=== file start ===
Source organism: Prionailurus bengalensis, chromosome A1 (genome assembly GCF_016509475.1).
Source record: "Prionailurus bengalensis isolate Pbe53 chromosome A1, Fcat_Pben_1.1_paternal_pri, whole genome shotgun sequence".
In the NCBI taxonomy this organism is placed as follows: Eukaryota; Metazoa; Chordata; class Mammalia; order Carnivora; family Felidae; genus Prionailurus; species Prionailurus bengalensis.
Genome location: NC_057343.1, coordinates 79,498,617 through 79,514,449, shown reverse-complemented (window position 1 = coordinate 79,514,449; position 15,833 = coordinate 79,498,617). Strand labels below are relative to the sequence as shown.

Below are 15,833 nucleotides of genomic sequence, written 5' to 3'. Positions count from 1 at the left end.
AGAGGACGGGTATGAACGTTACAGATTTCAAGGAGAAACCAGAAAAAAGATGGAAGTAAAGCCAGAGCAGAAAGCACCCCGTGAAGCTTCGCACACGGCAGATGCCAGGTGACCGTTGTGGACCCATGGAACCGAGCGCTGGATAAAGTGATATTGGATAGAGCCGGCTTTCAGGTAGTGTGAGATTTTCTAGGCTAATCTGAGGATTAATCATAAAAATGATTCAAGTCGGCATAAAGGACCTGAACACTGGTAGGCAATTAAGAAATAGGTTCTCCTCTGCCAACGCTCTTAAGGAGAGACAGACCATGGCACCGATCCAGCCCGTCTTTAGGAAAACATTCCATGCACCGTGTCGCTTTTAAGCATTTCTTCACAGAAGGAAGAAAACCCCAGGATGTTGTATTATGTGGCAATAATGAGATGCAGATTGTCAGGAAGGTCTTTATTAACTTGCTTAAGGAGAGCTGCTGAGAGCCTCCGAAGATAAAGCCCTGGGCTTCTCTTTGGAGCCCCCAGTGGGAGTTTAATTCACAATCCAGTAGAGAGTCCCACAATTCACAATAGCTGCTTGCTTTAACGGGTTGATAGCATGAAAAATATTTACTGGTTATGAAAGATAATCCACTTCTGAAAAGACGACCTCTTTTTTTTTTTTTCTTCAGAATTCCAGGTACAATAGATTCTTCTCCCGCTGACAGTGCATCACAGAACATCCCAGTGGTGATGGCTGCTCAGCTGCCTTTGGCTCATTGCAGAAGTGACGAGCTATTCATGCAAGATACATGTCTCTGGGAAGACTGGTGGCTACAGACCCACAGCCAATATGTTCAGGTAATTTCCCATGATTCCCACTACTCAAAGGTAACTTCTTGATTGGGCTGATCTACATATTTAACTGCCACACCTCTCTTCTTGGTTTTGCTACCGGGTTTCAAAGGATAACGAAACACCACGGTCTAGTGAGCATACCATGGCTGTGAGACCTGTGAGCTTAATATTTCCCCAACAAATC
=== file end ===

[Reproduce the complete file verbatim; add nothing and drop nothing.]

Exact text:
Source organism: Prionailurus bengalensis, chromosome A1 (genome assembly GCF_016509475.1).
Source record: "Prionailurus bengalensis isolate Pbe53 chromosome A1, Fcat_Pben_1.1_paternal_pri, whole genome shotgun sequence".
In the NCBI taxonomy this organism is placed as follows: Eukaryota; Metazoa; Chordata; class Mammalia; order Carnivora; family Felidae; genus Prionailurus; species Prionailurus bengalensis.
Genome location: NC_057343.1, coordinates 79,498,617 through 79,514,449, shown reverse-complemented (window position 1 = coordinate 79,514,449; position 15,833 = coordinate 79,498,617). Strand labels below are relative to the sequence as shown.

Below are 15,833 nucleotides of genomic sequence, written 5' to 3'. Positions count from 1 at the left end.
AGAGGACGGGTATGAACGTTACAGATTTCAAGGAGAAACCAGAAAAAAGATGGAAGTAAAGCCAGAGCAGAAAGCACCCCGTGAAGCTTCGCACACGGCAGATGCCAGGTGACCGTTGTGGACCCATGGAACCGAGCGCTGGATAAAGTGATATTGGATAGAGCCGGCTTTCAGGTAGTGTGAGATTTTCTAGGCTAATCTGAGGATTAATCATAAAAATGATTCAAGTCGGCATAAAGGACCTGAACACTGGTAGGCAATTAAGAAATAGGTTCTCCTCTGCCAACGCTCTTAAGGAGAGACAGACCATGGCACCGATCCAGCCCGTCTTTAGGAAAACATTCCATGCACCGTGTCGCTTTTAAGCATTTCTTCACAGAAGGAAGAAAACCCCAGGATGTTGTATTATGTGGCAATAATGAGATGCAGATTGTCAGGAAGGTCTTTATTAACTTGCTTAAGGAGAGCTGCTGAGAGCCTCCGAAGATAAAGCCCTGGGCTTCTCTTTGGAGCCCCCAGTGGGAGTTTAATTCACAATCCAGTAGAGAGTCCCACAATTCACAATAGCTGCTTGCTTTAACGGGTTGATAGCATGAAAAATATTTACTGGTTATGAAAGATAATCCACTTCTGAAAAGACGACCTCTTTTTTTTTTTTTCTTCAGAATTCCAGGTACAATAGATTCTTCTCCCGCTGACAGTGCATCACAGAACATCCCAGTGGTGATGGCTGCTCAGCTGCCTTTGGCTCATTGCAGAAGTGACGAGCTATTCATGCAAGATACATGTCTCTGGGAAGACTGGTGGCTACAGACCCACAGCCAATATGTTCAGGTAATTTCCCATGATTCCCACTACTCAAAGGTAACTTCTTGATTGGGCTGATCTACATATTTAACTGCCACACCTCTCTTCTTGGTTTTGCTACCGGGTTTCAAAGGATAACGAAACACCACGGTCTAGTGAGCATACCATGGCTGTGAGACCTGTGAGCTTAATATTTCCCCAACAAATC